U.S. Representative Judy Biggert (R-IL-13th) today introduced legislation that would prevent a scheduled July 1st interest rate hike on certain federal student loans. Under a 2007 statute, the interest rate on subsidized Stafford loans to undergraduate students was phased down from 6.8% to 3.4%, but interest rates are scheduled to return to previous levels unless Congress acts. Biggert's legislation, H.R. 4628, the Interest Rate Reduction Act, would extend lower rates for an additional year.
"When I talk to students and families, it's clear that today's economy doesn't hold the same promise for young adults that it once did," said Biggert, a Senior Member of the House Education and the Workforce Committee. "Our sons and daughters are moving back home after college, and Washington's tax-and-spend policies have only made it harder to find work. According to a recent AP report, at least half of recent graduates are unemployed or underemployed."
Biggert's bill is expected to reach the House floor as soon as this Friday. Without action, the Administration estimates that approximately 7.4 million students would accrue an additional $1,000 in higher interest costs over the life of an average loan. To cover the $6 billion cost of a one-year extension, Biggert's proposal would cut a program called the Prevention and Public Health Fund in the Administration's 2010 health care law. Intended to support prevention-related activities, the program has been criticized as an administrative "slush fund" with no clear oversight or purpose. Biggert said her bill would reclaim money that was originally siphoned away from higher education, and put it towards lowering interest rates for low- and middle-income students.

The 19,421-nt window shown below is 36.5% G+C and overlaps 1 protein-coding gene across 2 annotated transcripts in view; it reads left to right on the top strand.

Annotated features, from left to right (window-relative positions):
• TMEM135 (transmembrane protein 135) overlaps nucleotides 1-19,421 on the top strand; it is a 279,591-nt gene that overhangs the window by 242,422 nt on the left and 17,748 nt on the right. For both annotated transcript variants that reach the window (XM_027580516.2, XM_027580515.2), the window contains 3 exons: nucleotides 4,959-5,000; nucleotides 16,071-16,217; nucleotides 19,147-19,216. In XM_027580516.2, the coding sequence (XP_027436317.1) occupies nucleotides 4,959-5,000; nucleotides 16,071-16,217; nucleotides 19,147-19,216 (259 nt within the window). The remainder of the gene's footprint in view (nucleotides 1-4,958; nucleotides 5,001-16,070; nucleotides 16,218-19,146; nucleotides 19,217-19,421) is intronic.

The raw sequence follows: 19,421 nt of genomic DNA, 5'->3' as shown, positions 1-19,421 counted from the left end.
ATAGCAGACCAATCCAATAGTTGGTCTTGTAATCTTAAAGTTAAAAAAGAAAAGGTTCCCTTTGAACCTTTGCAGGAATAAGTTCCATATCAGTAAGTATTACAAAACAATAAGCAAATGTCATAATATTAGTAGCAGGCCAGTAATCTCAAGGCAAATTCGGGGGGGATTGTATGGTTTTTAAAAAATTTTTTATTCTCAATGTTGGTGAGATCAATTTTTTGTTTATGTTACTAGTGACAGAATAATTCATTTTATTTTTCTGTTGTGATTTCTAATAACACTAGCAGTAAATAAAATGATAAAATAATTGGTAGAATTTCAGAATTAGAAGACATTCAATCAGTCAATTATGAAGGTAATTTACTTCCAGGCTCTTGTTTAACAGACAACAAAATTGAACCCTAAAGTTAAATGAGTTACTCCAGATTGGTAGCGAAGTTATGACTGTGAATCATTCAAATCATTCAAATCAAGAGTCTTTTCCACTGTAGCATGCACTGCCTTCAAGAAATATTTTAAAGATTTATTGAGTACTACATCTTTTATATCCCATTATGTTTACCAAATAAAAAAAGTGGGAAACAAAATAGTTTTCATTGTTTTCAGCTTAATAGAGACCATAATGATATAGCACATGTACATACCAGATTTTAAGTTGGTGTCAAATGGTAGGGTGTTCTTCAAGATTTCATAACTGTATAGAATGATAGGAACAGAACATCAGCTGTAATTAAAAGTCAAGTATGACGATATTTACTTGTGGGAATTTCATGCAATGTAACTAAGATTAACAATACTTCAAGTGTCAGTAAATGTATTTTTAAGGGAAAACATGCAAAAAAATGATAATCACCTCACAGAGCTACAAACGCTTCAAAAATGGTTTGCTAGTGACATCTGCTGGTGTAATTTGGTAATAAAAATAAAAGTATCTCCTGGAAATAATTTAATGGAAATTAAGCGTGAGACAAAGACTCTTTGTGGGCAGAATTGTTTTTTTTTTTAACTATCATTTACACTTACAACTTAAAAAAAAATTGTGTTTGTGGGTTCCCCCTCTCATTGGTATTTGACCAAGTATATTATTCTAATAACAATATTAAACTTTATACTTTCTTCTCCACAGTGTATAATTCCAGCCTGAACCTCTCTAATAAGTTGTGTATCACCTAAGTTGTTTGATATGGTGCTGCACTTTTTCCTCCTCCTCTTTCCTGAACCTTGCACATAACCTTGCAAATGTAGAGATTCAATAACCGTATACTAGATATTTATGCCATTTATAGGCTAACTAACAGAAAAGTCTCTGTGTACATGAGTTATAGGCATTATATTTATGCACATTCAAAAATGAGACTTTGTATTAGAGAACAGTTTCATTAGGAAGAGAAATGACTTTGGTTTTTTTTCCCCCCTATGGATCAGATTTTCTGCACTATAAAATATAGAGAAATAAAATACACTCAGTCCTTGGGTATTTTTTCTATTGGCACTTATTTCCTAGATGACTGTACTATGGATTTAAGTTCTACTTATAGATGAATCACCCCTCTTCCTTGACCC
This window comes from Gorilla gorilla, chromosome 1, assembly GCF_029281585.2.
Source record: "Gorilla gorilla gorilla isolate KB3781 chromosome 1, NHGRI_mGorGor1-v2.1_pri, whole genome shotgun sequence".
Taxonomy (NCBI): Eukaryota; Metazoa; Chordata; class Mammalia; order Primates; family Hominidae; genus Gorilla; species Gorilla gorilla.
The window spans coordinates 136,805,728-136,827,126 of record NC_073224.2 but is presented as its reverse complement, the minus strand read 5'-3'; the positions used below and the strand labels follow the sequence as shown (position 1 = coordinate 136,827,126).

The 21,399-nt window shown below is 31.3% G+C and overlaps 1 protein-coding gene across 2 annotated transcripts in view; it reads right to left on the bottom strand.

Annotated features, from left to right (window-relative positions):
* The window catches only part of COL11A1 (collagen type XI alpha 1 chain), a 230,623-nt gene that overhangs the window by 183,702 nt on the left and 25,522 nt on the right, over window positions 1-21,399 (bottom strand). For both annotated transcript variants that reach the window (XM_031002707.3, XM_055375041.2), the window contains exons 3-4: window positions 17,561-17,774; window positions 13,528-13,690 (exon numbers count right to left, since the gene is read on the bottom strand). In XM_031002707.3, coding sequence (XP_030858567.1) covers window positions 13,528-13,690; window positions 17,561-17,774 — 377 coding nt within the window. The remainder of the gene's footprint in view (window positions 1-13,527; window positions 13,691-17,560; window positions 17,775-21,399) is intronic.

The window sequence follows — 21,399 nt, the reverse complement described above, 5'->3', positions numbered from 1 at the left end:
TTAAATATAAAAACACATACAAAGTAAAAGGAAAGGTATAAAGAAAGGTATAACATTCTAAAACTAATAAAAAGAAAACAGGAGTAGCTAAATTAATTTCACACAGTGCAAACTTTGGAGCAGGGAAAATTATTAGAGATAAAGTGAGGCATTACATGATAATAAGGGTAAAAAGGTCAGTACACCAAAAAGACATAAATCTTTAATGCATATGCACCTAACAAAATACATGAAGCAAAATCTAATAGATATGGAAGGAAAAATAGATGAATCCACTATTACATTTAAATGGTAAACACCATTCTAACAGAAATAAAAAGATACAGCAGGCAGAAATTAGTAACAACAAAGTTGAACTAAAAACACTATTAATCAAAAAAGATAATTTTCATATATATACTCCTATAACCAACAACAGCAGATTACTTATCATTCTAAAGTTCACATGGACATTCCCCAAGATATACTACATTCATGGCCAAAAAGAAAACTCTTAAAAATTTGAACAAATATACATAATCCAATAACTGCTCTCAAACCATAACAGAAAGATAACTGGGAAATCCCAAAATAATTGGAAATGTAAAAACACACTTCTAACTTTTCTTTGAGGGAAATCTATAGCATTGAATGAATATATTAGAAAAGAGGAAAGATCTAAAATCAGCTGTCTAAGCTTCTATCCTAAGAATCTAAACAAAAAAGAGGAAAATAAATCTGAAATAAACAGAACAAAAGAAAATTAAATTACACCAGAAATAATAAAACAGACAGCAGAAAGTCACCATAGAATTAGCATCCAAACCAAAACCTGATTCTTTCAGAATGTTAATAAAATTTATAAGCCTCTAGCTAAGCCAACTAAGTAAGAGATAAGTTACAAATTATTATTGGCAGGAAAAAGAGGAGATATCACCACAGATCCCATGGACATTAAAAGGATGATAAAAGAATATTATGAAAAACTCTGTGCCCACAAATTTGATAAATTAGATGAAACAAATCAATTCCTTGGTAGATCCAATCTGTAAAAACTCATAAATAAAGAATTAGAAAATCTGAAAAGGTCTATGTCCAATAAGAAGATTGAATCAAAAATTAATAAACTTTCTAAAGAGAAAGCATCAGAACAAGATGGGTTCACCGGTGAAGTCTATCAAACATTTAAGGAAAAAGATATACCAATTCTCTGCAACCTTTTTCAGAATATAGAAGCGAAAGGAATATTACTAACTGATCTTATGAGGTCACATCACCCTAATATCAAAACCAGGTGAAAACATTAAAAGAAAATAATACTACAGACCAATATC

"The last thing we should do is allow federal loan rates to double and make it that much harder to afford a high-quality education," said Biggert. "Unfortunately, that's exactly what would happen if Democrat leaders don't set aside the campaign rhetoric and work with us to find a responsible way to pay for an extension. My bill eliminates an unnecessary expense in the President's health care law, extends lower rates for college loans, and provides financial security for today's students without raising taxes on their potential employers. It's a common-sense plan that deserves bipartisan support, and I hope our colleagues in the Senate will work with us to send it to the President immediately."